The Air Inside Isn’t Safe Either

Ugh. I already knew about the air outside and the problems of pollution, but now I’ve learned that the air inside is often much worse.

My friends Vera Kozyr and Igor Mikhenko of NotAnotherOne stopped in Half Moon Bay to see me on their way to Shenzhen, where they’re going to select a manufacturer for their latest product, the Atmotube. Their last wearable product, GERO, which I helped them launch at CES, was the technology behind a device to monitor gait changes that can predict the onset of diseases like Parkinson’s, Alzheimer’s, and diabetes.

Atmotube is a small wearable personal air quality monitor that helps its users make any number of decisions including where in the home to place an asthmatic child’s bed to minimize attack triggers to whether a job site is safe for someone with a lung condition.

Atmotube monitors the VOCs (volatile organic compounds) and CO (carbon monoxide) in the air. We have long known that long exposure to both can have health consequences, and some manufacturers have tried to develop organic products without them. Years ago I was the CMO at an environmental cleaning products company chosen by NASCAR to be its official parts washer because the racing industry already knew it was getting way too much exposure to VOCs for its own health.

Even in ordinary circumstances the Atmotube’s readings spike at crosswalks, prompting Igor to lament about why all cars aren’t yet electric.

Because of cars, we are trained to think about air pollution as something outside. However, Igor tells me that in general, indoor air quality is usually far worse than outdoor air quality. In some office buildings it is monitored to prevent a condition called “sick building syndrome,” in which office workers, typically reported headaches and respiratory problems attributed to unhealthy or stressful factors in the working environment such as poor ventilation.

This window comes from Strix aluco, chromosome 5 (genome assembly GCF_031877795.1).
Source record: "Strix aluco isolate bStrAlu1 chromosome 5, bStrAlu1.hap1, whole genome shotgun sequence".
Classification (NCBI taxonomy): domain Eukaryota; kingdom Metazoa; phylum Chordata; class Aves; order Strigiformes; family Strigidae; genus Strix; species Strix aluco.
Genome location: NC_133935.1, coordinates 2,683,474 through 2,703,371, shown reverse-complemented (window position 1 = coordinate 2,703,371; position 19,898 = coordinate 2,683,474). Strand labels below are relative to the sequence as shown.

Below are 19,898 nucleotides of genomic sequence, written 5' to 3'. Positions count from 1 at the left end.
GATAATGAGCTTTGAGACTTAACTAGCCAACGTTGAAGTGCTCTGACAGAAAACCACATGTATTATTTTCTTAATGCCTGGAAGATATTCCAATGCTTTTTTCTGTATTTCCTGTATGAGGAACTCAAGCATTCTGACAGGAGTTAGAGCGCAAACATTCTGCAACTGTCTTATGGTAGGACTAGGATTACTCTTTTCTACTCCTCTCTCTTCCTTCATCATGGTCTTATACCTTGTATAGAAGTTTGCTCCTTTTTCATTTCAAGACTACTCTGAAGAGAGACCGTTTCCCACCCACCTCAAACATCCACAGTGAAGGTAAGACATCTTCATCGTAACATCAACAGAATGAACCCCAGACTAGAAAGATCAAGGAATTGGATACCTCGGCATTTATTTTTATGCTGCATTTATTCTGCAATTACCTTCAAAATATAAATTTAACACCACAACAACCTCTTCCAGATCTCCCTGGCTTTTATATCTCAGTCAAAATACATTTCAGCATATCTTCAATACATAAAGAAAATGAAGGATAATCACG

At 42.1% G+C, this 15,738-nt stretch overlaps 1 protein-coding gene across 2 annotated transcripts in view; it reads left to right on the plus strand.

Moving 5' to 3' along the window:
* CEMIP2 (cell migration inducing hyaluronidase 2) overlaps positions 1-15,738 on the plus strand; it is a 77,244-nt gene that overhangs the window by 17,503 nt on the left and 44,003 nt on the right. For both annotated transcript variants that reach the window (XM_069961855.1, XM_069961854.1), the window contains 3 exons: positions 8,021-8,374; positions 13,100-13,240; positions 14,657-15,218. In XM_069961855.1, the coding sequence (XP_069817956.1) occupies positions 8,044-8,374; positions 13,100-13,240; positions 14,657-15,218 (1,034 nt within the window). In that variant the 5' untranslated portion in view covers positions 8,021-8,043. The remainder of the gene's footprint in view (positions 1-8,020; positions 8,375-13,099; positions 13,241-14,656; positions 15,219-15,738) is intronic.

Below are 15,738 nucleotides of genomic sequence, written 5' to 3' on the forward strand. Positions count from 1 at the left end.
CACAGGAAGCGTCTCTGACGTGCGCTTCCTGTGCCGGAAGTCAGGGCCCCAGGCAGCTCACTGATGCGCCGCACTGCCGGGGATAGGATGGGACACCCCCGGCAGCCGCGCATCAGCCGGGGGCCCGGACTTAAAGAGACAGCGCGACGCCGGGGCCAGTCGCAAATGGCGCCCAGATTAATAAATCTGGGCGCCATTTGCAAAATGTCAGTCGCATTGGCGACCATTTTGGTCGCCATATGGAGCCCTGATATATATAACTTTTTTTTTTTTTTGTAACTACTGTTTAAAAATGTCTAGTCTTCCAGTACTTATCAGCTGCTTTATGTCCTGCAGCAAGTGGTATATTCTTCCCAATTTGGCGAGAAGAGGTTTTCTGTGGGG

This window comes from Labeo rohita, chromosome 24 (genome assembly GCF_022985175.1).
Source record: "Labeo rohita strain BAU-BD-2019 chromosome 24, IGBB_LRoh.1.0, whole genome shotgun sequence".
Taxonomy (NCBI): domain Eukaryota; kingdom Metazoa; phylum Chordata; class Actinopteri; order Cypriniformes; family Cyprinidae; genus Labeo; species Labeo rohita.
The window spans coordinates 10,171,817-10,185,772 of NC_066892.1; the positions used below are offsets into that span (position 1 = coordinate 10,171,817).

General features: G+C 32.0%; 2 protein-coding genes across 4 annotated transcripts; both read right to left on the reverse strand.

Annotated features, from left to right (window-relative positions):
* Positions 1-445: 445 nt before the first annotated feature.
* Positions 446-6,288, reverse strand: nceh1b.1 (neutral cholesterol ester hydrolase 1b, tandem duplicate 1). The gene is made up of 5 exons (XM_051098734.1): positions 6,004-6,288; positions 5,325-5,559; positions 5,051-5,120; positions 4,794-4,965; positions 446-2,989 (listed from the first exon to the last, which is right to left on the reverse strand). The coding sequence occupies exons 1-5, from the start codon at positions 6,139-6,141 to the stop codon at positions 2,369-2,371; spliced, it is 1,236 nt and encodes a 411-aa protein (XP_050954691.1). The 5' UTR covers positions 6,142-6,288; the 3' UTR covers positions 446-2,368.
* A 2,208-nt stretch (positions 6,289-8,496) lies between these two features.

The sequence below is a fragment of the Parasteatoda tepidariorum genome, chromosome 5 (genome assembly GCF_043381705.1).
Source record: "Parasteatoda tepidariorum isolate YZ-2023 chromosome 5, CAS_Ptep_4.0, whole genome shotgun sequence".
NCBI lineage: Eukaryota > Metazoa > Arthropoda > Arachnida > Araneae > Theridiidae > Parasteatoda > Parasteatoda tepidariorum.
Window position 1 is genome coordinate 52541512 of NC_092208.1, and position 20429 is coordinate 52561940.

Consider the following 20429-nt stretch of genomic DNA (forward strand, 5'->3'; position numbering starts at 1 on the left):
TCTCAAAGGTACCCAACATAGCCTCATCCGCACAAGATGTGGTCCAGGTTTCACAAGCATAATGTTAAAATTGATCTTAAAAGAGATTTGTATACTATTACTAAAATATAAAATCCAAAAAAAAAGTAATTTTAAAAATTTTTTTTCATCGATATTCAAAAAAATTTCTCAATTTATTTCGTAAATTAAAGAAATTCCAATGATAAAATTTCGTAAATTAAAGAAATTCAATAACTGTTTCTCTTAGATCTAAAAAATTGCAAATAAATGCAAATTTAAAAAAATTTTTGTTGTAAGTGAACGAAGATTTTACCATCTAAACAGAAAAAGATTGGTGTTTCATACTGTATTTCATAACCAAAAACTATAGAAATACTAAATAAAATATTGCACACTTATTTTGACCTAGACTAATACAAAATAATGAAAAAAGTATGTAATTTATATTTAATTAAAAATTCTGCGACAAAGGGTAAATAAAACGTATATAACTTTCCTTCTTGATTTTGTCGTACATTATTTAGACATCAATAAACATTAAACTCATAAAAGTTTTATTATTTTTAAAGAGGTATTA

The easy-to-use Android app (IOS iscoming soon) lets you decipher the Atmotube readings of indoor or outdoor air. Igor showed it to me over breakfast at a back table in a local restaurant.

At our location inside the restaurant, which shall remain nameless, the air quality was only moderate — I could spend the amount of time I needed to eat there without symptoms, but if I remained in the building for the day (if I worked there), I’d probably end up with a headache at the end of my shift. He also pointed out that if we moved the Atmotube closer to the kitchen, the air quality readings would deteriorate. That would be a function of what kind of cooking and cleaning chemicals were used, and even of the cooking process itself.

Igor then took the monitor outside, and the quality of the air shot up thirty points almost immediately to Very Good. Why? Because we were a block from the ocean, on a street without traffic.

This demo made me want to open all my doors and windows more often, which most Americans have forgotten how to do. Indeed, many of us live in places where the windows can never be opened, and the air never recirculated. I may also examine whether to move my bed closer to — or further from — the window.

Atmotube will be launching its IndieGoGo campaign in a month or so, but Vera and Igor gave me a prototype to carry around and play with for the next few weeks. I used it to test the air quality at my house in Phoenix, which was also only moderate, which might explain why I sneeze a lot in the house and sometimes wake up with a slight headache. And that’s despite the fact that I open my windows and I live on a quiet street. The doctor’s advice is often to shut all the windows, but sometimes the air outside is better. It’s something I’d want to know.

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